London (AFP) - Nurses taking nervous passengers' temperatures at airports and isolation wards standing eerily empty waiting to receive anyone showing symptoms -- the world was already on the lookout for Ebola victims before the WHO issued a global alert on Friday.
Concern is highest in west African countries neighbouring those worst-affected by the outbreak that has killed nearly 1,000 people -- Liberia, Guinea and Sierra Leone.
In Nigeria, which has so far avoided major casualties with just two deaths, passengers arriving on international flights are made to fill in a questionnaire before having their temperatures taken by nurses.
All four countries have declared states of emergency.
But Europe was also scrambling to prevent the disease from being brought in by people travelling from west Africa, although the European Commission said the risk of Ebola reaching the European Union remained "extremely low".
The World Health Organisation stopped short of calling for travel restrictions on flights, but British Airways and Emirates are among airlines that have stopped flying to and from countries where Ebola has claimed victims.
Passengers on flights to Germany's biggest airport, Frankfurt, who show signs of the disease are marked out with a red sticker before being taken directly to a hospital after landing. Passengers in the neighbouring seats receive a yellow sticker and are examined in an isolation room.
Here is a region-by-region breakdown of measures being taken:
- Travellers arriving on international flights to Nigeria's biggest city, Lagos, are being asked to fill out a form detailing their health history before having their temperature taken by two nurses.
- Lagos state has set up a special quarantine unit where all five confirmed Ebola cases are being treated. The hospital where the first Ebola patient died has been closed indefinitely. President Goodluck Jonathan announced additional isolation centres, screening at borders and contact tracing and called on community groups to limit gatherings.
- Screening has been put in place at the main airports in Kenya, Ethiopia, Rwanda, Tanzania and Uganda, while the Democratic Republic of Congo has toughened its screening measures.
- In Sudan, all African Union-United Nations Mission in Darfur staff will have to undergo strict medical tests with UN-certified medical staff while travelling between west Africa and the Mission.
- Health ministers from the 15 Southern African Development Community (SADC) countries have urged governments and community, religious and political leaders to work together to increase awareness and prevent the disease from taking hold in the region.
- Two American missionaries evacuated from Liberia after contracting the disease are receiving an experimental drug as part of their treatment at Emory University Hospital in Georgia. Their condition improved after taking the drug.
- The US Centers for Disease Control and Prevention (CDC) has 200 staff working on the Ebola response and the number is expected to increase rapidly in the days to come.
- An elderly Spanish missionary was evacuated from Liberia after contracting Ebola while helping hospital patients in Monrovia. He was accompanied by a nun who was also displaying symptoms, but she has so far tested negative. For travellers from countries such as Nigeria, Spain relies on pilots to inform authorities of any passengers whose health provokes concern.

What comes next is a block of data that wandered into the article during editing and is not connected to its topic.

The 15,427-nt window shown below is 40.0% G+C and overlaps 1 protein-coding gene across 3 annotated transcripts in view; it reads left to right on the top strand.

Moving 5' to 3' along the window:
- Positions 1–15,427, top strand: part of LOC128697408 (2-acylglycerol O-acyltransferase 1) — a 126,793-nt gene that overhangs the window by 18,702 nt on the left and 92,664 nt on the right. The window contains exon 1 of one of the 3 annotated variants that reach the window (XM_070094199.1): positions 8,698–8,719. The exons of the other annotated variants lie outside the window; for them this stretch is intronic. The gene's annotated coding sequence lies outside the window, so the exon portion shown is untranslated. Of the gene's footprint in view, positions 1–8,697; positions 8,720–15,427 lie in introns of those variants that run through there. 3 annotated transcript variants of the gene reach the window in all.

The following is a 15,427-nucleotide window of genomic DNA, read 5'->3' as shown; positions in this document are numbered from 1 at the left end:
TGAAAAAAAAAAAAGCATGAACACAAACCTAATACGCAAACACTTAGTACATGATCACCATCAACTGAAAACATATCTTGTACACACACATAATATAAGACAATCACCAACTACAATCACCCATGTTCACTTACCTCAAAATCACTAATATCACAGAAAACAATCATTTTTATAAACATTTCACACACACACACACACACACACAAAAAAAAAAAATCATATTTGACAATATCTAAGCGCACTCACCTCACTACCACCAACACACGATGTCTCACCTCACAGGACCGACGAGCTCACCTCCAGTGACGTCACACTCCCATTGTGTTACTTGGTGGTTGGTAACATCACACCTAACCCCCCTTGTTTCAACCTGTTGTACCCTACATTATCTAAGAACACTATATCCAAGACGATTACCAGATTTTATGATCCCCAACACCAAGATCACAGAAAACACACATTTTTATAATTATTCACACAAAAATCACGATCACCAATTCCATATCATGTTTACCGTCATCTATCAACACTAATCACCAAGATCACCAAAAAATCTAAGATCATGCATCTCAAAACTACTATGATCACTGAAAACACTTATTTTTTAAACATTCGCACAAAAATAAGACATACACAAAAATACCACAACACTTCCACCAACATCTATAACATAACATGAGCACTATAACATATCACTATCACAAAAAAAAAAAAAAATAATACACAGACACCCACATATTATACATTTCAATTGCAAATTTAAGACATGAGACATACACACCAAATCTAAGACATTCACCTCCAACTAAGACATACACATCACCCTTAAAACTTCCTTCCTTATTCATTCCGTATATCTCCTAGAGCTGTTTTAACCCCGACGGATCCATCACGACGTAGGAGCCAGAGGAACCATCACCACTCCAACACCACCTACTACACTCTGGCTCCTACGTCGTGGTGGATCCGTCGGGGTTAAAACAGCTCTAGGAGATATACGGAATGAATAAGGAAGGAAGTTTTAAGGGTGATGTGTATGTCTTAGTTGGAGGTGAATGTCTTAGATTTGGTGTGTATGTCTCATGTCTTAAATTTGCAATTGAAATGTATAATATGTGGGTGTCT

- The European Union on Friday allocated an extra eight million euros -- bringing total funding for the crisis to 11.9 million euros -- and a new mobile laboratory to fight the Ebola outbreak.
- All passengers boarding Air France flights from Guinea and Sierra Leone must take a temperature test at the airport before receiving boarding passes, while Amsterdam's Schiphol Airport has set up checks for travellers arriving from Nigeria, including a body temperature check.
- France is preparing to deploy mobile laboratories and to evacuate citizens from affected countries if necessary.
- In Switzerland, passengers on board a flight from Brussels were kept on the plane after a passenger travelling from Africa vomited and showed signs of fever during the flight, but health experts diagnosed it as food poisoning.
- Britain has set up a two-bed Ebola unit, but unlike other countries has decided against screening incoming international travellers at airports, with authorities saying experts doubt the effectiveness of temperature screening in the early stages of the disease.
- Russia has checked 45 flights from west Africa in 24 hours, but no cases were found.
- Czech health authorities are distributing information leaflets to airports and key railway stations, while Serbia, Albania and Macedonia have all reinforced health inspection teams at airports and border crossings.
- Japan on Friday called on citizens living in affected countries to evacuate immediately.
- Saudi Arabia on Monday suspended the granting of visas to Hajj worshippers from Liberia, Sierra Leone and Guinea.
- Dubai-based airline Emirates last week suspended its flights to Guinea.
- Specialist isolation units have been set up in many other countries including South Africa, Denmark, Sweden, Switzerland, Serbia, Sweden and Bosnia to deal with any cases.